Are We Tight Yet? The Fed's Problem in Finding the Neutral Rateby and
Fed policy may not be that easy, accounting for lower rate
Massive uncertainty persists surrounding where neutral lies
Federal Reserve officials just aren’t sure how much stimulus their zero-interest-rate policy is providing.
At issue is the level of the so-called natural, neutral or equilibrium rate of interest, which is the borrowing cost -- adjusted for inflation -- that keeps the economy at full employment with stable prices.
Economists from the academic world and even within the central bank are vigorously airing differing views on where the rate lies in the aftermath of the worst recession since the Great Depression. The uncertainty is yet another reason for Fed officials to go slowly as they begin raising interest rates for the first time since 2006.
“The one thing you know is that you don’t know,” said James Hamilton, an economics professor at the University of California at San Diego, who co-authored a paper this year describing how Fed policy could handle such ambiguity. “People in the Federal Reserve and everywhere else are trying to figure out: What’s the permanent change, and what’s just the overhang from the episode we’ve been through?”
Easy or Tight
The natural rate is a theoretical concept that can only be estimated. It matters because where it lies in relationship to the Fed’s actual benchmark overnight federal funds rate determines how much support monetary policy is really giving the economy.
If the natural rate is well above the current near-zero rate, as Chair Janet Yellen and many of her colleagues suggest, then policy will still be accommodative well after the central bank begins to raise rates, encouraging further investment and hiring.
If the gap is smaller -- or if the natural rate has fallen so much that it’s at or under zero, as some suggest -- the early stages of tightening could restrain the U.S. economy more than Fed officials expect.
“There’s a lot of uncertainty about what the appropriate level is,” said Laura Rosner, U.S. economist at BNP Paribas in New York, and a former New York Fed researcher. Such discord “is going to heighten the disagreement about what to do with rates.”
The policy-setting Federal Open Market Committee is expected to hold the fed funds rate near zero when it meets Oct. 27-28. Yellen and others have in recent weeks said they still view an increase as warranted this year provided their forecasts stay on track, focusing attention on the FOMC’s December meeting.
Where Fed officials think the neutral rate now lies will influence when they decide to start raising rates and how quickly the subsequent tightening cycle proceeds. Policy makers have repeatedly said they expect to move gradually.
Yellen said at her post-FOMC press conference in Septemberthat policy is “immensely accommodative” and will remain easy even after rate increases commence.
In March, she signaled that the equilibrium rate was going up as economic headwinds faded, and therefore the Fed’s target rate would need to rise in tandem.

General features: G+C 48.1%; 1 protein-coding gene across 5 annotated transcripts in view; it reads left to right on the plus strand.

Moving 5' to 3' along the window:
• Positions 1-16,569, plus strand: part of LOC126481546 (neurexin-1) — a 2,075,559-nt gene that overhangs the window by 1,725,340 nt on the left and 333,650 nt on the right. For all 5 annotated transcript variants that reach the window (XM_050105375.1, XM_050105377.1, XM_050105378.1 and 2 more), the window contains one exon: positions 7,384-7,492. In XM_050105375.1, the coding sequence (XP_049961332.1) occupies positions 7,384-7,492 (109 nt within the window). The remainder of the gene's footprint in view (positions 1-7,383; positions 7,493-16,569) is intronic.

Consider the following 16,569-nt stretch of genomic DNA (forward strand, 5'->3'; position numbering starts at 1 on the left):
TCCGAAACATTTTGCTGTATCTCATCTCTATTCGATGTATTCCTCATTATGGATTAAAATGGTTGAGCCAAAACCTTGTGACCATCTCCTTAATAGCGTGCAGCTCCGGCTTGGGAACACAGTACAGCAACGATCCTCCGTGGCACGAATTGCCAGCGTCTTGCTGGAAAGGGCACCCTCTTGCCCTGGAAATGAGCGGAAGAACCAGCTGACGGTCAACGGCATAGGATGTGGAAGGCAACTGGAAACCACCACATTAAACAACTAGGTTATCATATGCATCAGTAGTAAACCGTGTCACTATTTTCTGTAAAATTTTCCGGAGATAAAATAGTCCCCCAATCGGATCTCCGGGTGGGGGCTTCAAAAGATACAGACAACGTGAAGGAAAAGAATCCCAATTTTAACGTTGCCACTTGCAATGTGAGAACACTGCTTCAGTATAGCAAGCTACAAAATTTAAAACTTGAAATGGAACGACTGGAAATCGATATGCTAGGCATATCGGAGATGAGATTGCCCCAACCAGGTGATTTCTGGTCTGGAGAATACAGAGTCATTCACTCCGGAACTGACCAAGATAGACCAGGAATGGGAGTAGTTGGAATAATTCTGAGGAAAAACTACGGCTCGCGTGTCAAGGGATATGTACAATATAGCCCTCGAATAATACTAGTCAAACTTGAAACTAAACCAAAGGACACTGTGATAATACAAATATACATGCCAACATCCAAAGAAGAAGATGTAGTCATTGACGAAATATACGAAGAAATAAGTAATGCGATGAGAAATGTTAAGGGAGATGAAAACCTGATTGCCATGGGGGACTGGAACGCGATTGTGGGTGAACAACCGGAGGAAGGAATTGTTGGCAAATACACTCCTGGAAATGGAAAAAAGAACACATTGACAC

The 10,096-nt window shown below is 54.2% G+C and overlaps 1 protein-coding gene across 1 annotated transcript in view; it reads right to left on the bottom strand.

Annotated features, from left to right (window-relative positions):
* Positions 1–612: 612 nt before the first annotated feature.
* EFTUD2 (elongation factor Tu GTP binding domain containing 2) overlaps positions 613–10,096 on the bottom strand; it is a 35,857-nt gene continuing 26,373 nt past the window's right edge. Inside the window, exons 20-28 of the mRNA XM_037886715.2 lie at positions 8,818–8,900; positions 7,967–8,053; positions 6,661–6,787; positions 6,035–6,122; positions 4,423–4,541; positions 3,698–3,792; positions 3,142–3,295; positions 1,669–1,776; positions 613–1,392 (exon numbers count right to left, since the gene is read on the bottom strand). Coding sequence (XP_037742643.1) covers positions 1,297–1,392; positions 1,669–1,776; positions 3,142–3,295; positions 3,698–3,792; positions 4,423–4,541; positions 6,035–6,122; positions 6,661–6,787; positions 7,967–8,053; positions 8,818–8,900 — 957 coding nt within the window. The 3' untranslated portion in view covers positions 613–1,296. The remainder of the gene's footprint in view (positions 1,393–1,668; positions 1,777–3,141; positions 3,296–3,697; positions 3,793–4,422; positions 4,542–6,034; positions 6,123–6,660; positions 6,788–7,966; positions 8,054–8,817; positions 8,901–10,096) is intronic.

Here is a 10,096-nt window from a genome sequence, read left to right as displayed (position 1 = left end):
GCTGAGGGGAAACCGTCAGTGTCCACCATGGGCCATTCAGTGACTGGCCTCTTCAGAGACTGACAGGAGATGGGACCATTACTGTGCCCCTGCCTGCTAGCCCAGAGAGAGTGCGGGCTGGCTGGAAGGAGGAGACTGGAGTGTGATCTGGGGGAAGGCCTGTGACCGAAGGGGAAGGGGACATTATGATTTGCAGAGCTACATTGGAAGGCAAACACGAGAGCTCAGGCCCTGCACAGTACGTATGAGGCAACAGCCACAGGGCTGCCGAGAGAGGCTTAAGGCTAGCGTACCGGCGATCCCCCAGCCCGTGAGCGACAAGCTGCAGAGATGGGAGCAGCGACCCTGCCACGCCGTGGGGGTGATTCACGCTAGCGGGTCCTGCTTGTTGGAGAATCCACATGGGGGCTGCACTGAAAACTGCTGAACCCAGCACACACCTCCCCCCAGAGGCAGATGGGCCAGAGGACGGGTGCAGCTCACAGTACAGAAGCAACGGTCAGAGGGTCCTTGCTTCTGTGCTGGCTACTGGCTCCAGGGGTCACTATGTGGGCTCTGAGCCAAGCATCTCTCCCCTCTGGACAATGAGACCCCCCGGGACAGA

The San Francisco Fed in recent weeks has issued research papers that offer different takeaways on the level of the neutral rate.
The bank’s President John Williams and co-author Thomas Laubach estimated in a newly revised study that the rate has fallen sharply since the recession began in December 2007 -- reaching minus 0.2 percent in the first half of 2015 -- and shows no sign of recovering toward its pre-recession level of 2 percent.
The paper emphasized that a lack of conviction “in turn creates uncertainty about the appropriate level of the short-term interest rate to achieve a certain stance of monetary policy.”
Their estimate of the neutral rate means that today’s near-zero policy rate is still very accommodative once it’s adjusted for inflation.
Even so, headwinds depressing the neutral rate argue for a “gradual pace of removing accommodation,” Williams said in an Oct. 19 interview on Bloomberg Television.
San Francisco Fed senior economist Vasco Cúrdia argued in a paper published earlier this month that the equilibrium rate may have dropped so much that “monetary conditions remain relatively tight despite the near-zero federal funds rate.”
Cúrdia examined the neutral rate in the short run, which is influenced by temporary shocks to the economy, while Williams focused on the rate’s long-run trend, affected by slow-moving changes in such things as productivity. Cúrdia pegs the current level at around minus 2.1 percent.
There’s also disagreement about how the Fed should respond to the uncertainty surrounding the level of the natural rate.
While Williams at the San Francisco Fed has said he favors raising the benchmark rate sooner rather than later and then going slowly, research published this year by the University of California’s Hamilton, Goldman Sachs’ Jan Hatzius, Bank of America’s Ethan Harris and University of Wisconsin’s Kenneth West advised the opposite.
If policy makers are uncertain about the equilibrium interest rate, they should adopt “a later but steeper path for normalizing the funds rate,” the authors found in a paper revised in August.
Speaking at a Wall Street Journal event last month, New York Fed President William Dudley said that "monetary policy isn’t as easy as people think it is," or the economy would be growing faster. That argues for a gradual pace of tightening after liftoff, he said.
Going slowly will give the Fed time to figure out how the economy is reacting to higher borrowing costs, enabling policy makers to get a better handle on where the neutral rate lies.
As Williams and Laubach quoted the late economist John H. Williams in their new paper, “if the bank policy succeeds in stabilizing prices, the bank rate must have been brought in line with the natural rate, but if it does not, it must not have been.”